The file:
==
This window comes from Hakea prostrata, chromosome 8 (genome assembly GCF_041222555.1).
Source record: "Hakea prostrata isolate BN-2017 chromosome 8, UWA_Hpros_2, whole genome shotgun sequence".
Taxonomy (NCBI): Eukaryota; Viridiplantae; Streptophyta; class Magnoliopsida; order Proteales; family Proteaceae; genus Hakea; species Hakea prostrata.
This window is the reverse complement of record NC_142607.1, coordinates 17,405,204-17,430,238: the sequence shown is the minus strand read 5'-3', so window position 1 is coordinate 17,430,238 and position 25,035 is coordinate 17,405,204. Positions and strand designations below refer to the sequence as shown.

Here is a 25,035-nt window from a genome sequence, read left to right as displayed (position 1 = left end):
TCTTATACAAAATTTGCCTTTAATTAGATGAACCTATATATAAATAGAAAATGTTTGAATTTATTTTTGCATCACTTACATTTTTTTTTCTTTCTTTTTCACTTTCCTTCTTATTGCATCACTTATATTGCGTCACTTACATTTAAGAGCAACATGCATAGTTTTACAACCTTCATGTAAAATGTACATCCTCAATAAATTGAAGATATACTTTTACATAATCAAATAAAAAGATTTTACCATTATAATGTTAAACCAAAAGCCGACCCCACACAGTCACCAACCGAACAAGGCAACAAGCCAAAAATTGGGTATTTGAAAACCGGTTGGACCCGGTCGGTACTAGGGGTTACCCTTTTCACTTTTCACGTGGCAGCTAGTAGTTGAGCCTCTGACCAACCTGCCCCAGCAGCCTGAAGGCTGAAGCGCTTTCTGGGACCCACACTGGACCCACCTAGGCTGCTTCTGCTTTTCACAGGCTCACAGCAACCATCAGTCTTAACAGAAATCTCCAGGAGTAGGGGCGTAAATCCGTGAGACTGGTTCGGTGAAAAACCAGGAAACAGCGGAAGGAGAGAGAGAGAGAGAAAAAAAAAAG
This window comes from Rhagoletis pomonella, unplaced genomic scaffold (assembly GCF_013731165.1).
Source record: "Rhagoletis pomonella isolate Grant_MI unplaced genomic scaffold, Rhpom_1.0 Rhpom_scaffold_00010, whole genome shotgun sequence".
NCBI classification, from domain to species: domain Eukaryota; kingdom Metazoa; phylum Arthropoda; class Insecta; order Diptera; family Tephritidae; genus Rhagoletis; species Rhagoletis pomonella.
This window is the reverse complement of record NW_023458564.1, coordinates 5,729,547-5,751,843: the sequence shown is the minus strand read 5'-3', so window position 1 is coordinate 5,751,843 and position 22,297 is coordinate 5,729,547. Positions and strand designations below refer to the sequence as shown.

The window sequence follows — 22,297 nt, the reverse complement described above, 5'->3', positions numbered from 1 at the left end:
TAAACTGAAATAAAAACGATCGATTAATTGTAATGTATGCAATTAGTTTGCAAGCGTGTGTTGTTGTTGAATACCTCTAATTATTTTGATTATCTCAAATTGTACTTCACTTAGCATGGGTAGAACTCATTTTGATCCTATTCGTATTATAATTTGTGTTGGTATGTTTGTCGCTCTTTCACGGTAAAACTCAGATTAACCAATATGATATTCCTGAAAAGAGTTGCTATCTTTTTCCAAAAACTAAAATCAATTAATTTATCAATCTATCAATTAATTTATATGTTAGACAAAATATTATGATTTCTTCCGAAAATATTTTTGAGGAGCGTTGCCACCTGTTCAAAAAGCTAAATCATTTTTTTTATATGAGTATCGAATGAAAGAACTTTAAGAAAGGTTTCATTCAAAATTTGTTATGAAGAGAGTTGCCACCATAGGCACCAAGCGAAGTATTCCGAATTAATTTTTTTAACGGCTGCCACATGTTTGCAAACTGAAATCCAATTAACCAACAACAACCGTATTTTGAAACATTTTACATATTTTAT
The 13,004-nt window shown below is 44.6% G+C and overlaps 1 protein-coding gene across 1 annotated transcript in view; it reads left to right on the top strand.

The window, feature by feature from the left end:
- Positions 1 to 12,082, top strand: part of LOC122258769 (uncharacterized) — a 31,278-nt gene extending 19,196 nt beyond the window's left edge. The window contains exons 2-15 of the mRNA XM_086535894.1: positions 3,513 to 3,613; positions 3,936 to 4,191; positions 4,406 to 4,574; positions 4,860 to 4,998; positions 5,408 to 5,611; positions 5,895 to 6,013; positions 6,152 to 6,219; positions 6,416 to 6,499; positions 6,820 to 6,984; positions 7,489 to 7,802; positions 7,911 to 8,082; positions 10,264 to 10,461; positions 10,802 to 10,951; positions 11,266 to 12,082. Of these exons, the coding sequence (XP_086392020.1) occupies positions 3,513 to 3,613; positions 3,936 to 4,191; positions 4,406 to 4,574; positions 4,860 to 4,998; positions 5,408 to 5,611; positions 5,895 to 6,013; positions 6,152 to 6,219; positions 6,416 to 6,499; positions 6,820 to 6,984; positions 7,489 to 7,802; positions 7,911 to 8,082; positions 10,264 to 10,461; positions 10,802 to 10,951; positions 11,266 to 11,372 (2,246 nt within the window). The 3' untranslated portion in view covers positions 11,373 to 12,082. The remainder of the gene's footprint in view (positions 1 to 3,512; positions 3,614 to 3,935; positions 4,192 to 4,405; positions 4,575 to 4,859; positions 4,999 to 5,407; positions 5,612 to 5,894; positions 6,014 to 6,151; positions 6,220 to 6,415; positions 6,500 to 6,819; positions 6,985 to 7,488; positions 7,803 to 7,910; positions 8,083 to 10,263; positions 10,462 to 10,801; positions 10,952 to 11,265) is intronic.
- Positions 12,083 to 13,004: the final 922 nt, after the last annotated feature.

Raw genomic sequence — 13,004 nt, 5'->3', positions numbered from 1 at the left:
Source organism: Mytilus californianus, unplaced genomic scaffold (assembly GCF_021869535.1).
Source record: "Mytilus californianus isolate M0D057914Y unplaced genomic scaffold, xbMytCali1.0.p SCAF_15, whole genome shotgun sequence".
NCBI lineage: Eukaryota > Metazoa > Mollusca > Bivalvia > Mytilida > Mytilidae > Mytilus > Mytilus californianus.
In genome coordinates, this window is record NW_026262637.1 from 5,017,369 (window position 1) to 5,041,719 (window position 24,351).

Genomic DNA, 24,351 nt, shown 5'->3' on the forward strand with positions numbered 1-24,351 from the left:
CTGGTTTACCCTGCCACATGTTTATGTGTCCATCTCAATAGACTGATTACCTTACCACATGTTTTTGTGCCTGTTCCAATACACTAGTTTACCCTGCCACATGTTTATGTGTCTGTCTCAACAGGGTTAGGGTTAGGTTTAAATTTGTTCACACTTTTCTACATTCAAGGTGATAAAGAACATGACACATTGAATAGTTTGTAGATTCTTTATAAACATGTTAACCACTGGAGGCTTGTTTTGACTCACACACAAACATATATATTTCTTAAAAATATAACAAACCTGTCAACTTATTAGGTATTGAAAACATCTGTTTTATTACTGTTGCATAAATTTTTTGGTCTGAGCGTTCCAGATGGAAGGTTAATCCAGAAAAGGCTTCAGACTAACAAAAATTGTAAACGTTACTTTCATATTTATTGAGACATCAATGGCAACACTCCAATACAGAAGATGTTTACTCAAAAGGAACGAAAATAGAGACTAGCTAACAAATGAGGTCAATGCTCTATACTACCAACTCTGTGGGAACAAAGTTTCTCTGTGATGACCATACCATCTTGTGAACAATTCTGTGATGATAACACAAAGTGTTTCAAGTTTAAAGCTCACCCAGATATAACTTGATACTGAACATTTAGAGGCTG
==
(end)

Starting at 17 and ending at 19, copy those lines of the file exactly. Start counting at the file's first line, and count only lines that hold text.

Raw genomic sequence — 13,004 nt, 5'->3', positions numbered from 1 at the left:
Source organism: Mytilus californianus, unplaced genomic scaffold (assembly GCF_021869535.1).
Source record: "Mytilus californianus isolate M0D057914Y unplaced genomic scaffold, xbMytCali1.0.p SCAF_15, whole genome shotgun sequence".